Gov. reacts to SNL skit
In the skit, "Jim," one of the leaders of a group called the "League of the South," played by SNL cast member Beck Bennett, argues that the time has come for the group to leave the South. "It's been over a year since we neo-Confederates marched on Charlottesville, and things haven't gotten better," he says. "More foreigners coming in, more strangers who don't respect our way of life. We're losing our culture, and I will not sit quietly."
"I have a plan, a grand vision," he says. "If they're going to keep coming here, then we're going to go someplace else. Our own place. For our own people! No immigrants, no minorities, An agrarian community where everyone lives in harmony. Because every single person is white."
A group member, played by episode host Adam Driver, raises his hand. "Yeah, I know that place. That sounds like Vermont," he says, to laughter from the studio audience.
"Vermont? No, sir. What I'm talking about is a place purely for Caucasians. Where even the folks who wash the dishes and pick the fruit are white," Jim responds.
"Oh, yeah, that's Vermont," Driver says.
He goes on to describe Vermont as a place with covered bridges, country stores and farmers' markets. At one point, another cast member, Aidy Bryant, exclaims that Vermont sounds like "a Caucasian paradise."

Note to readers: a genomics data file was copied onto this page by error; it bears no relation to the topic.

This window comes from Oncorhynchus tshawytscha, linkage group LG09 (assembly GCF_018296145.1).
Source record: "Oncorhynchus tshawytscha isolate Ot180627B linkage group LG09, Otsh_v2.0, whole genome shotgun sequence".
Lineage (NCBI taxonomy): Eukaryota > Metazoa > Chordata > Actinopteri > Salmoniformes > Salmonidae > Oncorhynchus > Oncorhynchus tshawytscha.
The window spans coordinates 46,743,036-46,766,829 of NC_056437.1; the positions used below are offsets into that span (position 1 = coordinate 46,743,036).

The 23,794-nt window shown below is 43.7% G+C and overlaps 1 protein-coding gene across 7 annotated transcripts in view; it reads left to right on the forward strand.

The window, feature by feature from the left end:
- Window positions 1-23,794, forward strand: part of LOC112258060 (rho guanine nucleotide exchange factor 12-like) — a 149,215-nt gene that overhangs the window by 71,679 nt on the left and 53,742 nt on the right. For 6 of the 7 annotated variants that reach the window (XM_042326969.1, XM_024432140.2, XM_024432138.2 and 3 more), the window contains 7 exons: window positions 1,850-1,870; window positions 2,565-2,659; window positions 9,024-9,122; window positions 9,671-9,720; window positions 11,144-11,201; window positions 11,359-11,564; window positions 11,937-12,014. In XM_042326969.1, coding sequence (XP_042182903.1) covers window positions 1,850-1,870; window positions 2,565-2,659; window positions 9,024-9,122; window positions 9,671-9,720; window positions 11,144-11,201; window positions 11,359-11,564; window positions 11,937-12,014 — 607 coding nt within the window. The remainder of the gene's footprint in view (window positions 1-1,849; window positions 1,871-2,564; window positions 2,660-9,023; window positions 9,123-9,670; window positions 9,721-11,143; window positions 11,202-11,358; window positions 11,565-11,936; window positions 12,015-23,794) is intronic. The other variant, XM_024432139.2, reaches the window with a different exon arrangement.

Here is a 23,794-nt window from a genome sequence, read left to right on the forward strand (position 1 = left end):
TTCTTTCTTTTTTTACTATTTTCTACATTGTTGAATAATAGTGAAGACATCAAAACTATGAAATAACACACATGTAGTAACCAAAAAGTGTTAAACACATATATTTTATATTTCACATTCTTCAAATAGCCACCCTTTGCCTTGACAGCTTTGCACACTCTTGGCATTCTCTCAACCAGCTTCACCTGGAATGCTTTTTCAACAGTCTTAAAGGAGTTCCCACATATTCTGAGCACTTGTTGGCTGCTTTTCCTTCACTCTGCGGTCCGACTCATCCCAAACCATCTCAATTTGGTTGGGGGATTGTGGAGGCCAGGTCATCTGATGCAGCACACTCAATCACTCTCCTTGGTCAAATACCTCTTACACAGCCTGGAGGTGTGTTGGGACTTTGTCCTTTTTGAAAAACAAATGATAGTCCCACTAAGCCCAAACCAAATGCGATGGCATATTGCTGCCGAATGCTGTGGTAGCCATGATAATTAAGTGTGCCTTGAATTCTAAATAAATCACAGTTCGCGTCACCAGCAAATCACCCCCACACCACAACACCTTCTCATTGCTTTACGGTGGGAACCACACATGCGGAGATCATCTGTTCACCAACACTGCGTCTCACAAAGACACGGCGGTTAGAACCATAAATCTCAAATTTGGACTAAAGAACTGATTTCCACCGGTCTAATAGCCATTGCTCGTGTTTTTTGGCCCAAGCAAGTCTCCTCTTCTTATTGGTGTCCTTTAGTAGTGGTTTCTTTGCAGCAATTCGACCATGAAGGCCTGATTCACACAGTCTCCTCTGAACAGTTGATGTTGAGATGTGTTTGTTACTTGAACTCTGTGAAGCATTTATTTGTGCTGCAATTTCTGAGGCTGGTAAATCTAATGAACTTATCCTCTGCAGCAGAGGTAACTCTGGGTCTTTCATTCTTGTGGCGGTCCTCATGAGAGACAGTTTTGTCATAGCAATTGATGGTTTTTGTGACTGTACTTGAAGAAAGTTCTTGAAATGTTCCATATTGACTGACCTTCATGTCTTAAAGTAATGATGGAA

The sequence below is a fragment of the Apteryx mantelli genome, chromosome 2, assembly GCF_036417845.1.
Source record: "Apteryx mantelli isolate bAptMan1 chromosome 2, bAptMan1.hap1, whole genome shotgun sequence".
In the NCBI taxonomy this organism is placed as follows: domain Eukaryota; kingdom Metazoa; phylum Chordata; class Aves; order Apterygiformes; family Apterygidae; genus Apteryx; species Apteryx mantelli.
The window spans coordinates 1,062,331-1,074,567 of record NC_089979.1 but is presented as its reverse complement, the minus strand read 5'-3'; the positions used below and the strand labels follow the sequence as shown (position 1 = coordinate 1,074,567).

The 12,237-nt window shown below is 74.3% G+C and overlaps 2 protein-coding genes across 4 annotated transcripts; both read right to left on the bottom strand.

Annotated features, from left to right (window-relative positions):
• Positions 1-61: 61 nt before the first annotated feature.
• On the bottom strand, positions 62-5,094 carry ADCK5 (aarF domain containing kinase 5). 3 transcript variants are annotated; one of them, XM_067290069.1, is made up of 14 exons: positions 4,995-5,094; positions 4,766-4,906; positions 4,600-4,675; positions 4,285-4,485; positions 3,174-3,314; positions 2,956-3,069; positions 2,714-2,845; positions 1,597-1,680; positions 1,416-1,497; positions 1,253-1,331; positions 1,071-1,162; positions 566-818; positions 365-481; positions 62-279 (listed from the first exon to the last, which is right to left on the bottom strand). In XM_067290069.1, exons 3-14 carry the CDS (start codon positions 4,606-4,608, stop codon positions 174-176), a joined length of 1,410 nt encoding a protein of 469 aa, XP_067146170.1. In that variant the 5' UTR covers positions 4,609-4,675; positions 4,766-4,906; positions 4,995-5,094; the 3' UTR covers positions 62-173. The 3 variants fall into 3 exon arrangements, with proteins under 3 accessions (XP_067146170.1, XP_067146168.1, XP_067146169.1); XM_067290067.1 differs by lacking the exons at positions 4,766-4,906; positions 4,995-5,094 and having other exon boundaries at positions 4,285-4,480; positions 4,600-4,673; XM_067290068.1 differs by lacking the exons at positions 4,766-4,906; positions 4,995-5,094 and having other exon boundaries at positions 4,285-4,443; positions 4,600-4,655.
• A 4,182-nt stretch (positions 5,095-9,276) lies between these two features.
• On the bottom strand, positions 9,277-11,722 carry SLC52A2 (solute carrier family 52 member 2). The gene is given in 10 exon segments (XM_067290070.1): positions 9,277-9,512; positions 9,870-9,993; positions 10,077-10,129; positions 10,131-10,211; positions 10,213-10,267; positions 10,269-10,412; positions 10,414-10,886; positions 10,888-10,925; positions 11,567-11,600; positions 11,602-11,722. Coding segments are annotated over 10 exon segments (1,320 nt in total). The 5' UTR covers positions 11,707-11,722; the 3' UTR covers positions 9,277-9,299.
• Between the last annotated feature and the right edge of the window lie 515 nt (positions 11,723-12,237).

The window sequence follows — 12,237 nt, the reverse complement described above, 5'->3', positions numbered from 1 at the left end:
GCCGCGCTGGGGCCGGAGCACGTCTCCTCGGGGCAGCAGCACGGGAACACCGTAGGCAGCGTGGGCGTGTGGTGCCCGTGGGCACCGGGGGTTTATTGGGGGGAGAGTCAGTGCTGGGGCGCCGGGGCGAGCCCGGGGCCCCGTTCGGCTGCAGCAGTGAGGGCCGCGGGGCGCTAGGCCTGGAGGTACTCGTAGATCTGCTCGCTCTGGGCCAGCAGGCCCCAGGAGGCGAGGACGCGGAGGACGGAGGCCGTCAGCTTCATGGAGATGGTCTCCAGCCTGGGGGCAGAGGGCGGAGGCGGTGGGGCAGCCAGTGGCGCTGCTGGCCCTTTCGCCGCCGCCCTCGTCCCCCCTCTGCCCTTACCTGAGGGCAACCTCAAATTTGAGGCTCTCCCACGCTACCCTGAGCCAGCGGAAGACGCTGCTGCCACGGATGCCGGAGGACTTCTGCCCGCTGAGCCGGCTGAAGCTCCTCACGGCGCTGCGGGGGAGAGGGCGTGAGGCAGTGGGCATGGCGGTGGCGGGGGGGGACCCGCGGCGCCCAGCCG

Near the end of the skit, a black security guard named William, played by Chris Redd, enters to tell the group that they need to end their "little Confederate pity party" and make way for an AA meeting. Asked if he's ever been to Vermont, William replies, "Vermont? Why would I want to go there? There's no hip hop on the radio, people paying to run around in corn mazes, not a black face for miles hell, no."
Once William has left the room, Jim shouts, "Ok, well, it's settled — we're going to Vermont!"
Scott offered his perspective on the skit to the Banner. "While I believe and respect the skit was meant in jest, I know this topic hits home - particularly in Bennington at this particular moment," he said, in an apparent reference to the resignation of former state Rep. Kiah Morris, who has been the target of racial harassment.
"It's incumbent upon us, as Vermonters, to continue to tout all Vermont has to offer, and continue to be a leader in inclusivity and tolerance, even as we recognize the need to increase diversity within the state," Scott said. "We want people to know Vermont is a welcoming place, it's the safest, healthiest state in the nation and a great place to live.
"We're actively working to attract more people of all backgrounds to our great state, and I believe we'll continue to see more diversity in our communities."
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